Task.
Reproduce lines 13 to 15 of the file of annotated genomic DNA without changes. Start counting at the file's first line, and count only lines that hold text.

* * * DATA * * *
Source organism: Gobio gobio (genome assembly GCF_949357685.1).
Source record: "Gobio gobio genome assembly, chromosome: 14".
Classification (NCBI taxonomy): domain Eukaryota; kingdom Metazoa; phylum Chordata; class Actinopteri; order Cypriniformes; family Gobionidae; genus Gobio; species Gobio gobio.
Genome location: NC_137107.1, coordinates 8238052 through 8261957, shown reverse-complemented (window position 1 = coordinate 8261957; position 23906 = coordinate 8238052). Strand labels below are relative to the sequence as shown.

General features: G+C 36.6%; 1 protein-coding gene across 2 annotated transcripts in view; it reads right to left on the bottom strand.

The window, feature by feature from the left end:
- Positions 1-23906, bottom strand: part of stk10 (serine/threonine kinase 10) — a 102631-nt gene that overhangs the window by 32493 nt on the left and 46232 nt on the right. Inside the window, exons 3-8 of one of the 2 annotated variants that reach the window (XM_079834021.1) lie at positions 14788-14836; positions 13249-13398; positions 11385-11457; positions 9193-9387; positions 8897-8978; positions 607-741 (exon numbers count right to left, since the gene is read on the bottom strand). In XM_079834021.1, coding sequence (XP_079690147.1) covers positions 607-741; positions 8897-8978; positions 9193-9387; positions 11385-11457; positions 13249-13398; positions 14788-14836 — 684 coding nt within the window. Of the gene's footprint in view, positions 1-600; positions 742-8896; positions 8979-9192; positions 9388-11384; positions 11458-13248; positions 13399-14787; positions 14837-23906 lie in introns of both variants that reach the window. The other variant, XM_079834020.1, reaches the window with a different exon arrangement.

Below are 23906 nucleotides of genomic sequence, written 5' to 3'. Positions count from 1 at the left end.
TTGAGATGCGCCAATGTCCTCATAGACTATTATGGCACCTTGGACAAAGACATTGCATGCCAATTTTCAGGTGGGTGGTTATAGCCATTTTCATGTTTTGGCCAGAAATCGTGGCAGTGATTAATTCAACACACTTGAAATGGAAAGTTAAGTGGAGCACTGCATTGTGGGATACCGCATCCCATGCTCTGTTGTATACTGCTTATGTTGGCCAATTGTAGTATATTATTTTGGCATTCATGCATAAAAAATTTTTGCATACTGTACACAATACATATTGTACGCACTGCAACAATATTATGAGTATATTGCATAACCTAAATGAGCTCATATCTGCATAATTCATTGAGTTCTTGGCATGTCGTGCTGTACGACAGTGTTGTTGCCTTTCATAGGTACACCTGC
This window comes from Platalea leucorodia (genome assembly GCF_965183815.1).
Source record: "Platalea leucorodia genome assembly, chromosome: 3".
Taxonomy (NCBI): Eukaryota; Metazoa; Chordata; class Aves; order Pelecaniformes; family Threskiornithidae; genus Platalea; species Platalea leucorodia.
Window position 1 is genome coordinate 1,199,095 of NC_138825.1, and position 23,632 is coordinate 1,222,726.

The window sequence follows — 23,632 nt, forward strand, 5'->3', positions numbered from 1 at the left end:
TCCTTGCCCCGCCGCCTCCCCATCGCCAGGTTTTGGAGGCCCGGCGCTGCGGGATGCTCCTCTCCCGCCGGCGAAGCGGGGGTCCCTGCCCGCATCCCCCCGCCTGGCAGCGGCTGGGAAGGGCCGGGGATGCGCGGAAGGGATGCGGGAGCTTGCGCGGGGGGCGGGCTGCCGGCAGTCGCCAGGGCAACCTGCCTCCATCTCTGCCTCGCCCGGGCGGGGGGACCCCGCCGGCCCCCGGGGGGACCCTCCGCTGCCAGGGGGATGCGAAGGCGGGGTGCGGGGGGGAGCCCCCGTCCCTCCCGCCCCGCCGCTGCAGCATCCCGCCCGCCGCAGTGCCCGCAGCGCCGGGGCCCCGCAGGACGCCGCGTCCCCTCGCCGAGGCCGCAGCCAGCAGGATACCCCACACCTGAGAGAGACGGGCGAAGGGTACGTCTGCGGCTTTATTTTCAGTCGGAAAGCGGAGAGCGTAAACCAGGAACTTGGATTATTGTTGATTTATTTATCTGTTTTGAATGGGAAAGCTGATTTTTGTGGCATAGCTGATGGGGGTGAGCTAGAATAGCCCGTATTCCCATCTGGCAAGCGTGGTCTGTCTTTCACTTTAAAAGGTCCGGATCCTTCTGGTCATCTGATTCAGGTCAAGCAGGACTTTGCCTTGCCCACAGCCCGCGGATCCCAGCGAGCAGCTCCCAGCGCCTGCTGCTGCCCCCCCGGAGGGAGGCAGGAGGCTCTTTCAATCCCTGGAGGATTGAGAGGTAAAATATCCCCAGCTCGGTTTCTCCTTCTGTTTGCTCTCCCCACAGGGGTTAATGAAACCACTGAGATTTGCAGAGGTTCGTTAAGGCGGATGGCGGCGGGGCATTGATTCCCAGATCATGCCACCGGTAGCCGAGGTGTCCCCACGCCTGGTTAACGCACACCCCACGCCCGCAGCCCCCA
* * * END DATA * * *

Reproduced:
Window position 1 is genome coordinate 1,199,095 of NC_138825.1, and position 23,632 is coordinate 1,222,726.

The window sequence follows — 23,632 nt, forward strand, 5'->3', positions numbered from 1 at the left end:
TCCTTGCCCCGCCGCCTCCCCATCGCCAGGTTTTGGAGGCCCGGCGCTGCGGGATGCTCCTCTCCCGCCGGCGAAGCGGGGGTCCCTGCCCGCATCCCCCCGCCTGGCAGCGGCTGGGAAGGGCCGGGGATGCGCGGAAGGGATGCGGGAGCTTGCGCGGGGGGCGGGCTGCCGGCAGTCGCCAGGGCAACCTGCCTCCATCTCTGCCTCGCCCGGGCGGGGGGACCCCGCCGGCCCCCGGGGGGACCCTCCGCTGCCAGGGGGATGCGAAGGCGGGGTGCGGGGGGGAGCCCCCGTCCCTCCCGCCCCGCCGCTGCAGCATCCCGCCCGCCGCAGTGCCCGCAGCGCCGGGGCCCCGCAGGACGCCGCGTCCCCTCGCCGAGGCCGCAGCCAGCAGGATACCCCACACCTGAGAGAGACGGGCGAAGGGTACGTCTGCGGCTTTATTTTCAGTCGGAAAGCGGAGAGCGTAAACCAGGAACTTGGATTATTGTTGATTTATTTATCTGTTTTGAATGGGAAAGCTGATTTTTGTGGCATAGCTGATGGGGGTGAGCTAGAATAGCCCGTATTCCCATCTGGCAAGCGTGGTCTGTCTTTCACTTTAAAAGGTCCGGATCCTTCTGGTCATCTGATTCAGGTCAAGCAGGACTTTGCCTTGCCCACAGCCCGCGGATCCCAGCGAGCAGCTCCCAGCGCCTGCTGCTGCCCCCCCGGAGGGAGGCAGGAGGCTCTTTCAATCCCTGGAGGATTGAGAGGTAAAATATCCCCAGCTCGGTTTCTCCTTCTGTTTGCTCTCCCCACAGGGGTTAATGAAACCACTGAGATTTGCAGAGGTTCGTTAAGGCGGATGGCGGCGGGGCATTGATTCCCAGATCATGCCACCGGTAGCCGAGGTGTCCCCACGCCTGGTTAACGCACACCCCACGCCCGCAGCCCCCA